Lower thermal-resistant door core (e.g. polystyrene or honeycomb or steel stiffeners could lessen the thermal differential through the door (given the locations of some of the doors, insulation was rather pointless.)

Adjusting hardware clearances could render them more tolerant to bowing in the door.

Increasing ambient temperature indoors, where practical, could lessen thermal differential.

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Caller #3

"We have large areas of thermally broken hollow metal windows. We're certain that they are properly insulated and sealed, yet some days we have major condensation problems. What's going on?"

Inspection confirmed the assemblies were made of double-rabbetted sections, properly assembled, fitted with 1" thick sealed glass units, fully injection-foam insulated and caulked. The designer of this project had insisted on decorative structural steel muntin bars in every glass opening, welded to the soffits outside the glazed rabbet and the thermal break.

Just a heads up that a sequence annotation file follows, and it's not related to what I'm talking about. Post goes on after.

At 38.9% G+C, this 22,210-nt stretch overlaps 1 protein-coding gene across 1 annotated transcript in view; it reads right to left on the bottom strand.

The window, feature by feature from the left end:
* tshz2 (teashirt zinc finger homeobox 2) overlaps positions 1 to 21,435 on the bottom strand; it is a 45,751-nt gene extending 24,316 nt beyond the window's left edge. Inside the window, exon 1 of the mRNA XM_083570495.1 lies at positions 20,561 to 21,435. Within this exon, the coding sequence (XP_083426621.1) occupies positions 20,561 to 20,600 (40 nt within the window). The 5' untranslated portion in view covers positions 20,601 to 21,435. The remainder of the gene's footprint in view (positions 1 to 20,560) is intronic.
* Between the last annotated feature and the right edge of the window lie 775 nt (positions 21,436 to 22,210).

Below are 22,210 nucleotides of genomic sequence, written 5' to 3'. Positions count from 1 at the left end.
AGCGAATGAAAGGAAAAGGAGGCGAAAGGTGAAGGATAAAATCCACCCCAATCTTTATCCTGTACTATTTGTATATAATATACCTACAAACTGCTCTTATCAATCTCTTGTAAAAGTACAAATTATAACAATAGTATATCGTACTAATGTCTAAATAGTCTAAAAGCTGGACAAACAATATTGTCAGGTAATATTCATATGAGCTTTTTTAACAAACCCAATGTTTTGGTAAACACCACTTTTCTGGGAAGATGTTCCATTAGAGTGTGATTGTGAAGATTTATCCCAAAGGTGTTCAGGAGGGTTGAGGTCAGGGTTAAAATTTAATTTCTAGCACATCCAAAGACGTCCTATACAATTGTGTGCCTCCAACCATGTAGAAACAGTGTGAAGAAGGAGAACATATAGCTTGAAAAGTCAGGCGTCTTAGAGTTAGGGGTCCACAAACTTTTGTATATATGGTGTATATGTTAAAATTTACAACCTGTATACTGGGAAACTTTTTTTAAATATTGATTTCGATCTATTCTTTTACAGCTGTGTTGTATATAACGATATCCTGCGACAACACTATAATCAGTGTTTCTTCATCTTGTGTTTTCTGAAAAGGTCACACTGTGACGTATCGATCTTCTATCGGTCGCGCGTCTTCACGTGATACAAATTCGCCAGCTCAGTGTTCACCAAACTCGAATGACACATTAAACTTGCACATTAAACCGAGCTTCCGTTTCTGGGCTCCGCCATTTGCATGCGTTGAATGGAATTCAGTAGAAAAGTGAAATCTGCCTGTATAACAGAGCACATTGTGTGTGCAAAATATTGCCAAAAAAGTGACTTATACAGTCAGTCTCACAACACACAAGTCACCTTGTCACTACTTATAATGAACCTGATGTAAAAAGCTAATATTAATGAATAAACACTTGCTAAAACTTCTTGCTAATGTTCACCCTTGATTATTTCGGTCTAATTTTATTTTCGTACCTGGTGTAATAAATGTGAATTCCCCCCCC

The problem becomes evident: Instead of the normal orientation, with minimal mass of steel and glass exposed to the cold exterior, these units had about five times the normal mass of steel outside the thermal break. The exposed portion also provided about five times the normal "shelf area" outside, on which snow could collect and melt, creating a greater thermal drain on the assemblies. On colder days, the problem was amplified by high relative humidity and poor air circulation within the building.

We're not sure they've found a solution to this one yet, short of removing the existing units and starting again. Reducing the relative humidity and improving warm airflow over the interior side would likely limit some of the condensation, but would not alter the mass of conductive steel outside the thermal break.

We would be glad to tell you more but we have to go now. There's a caller on the line...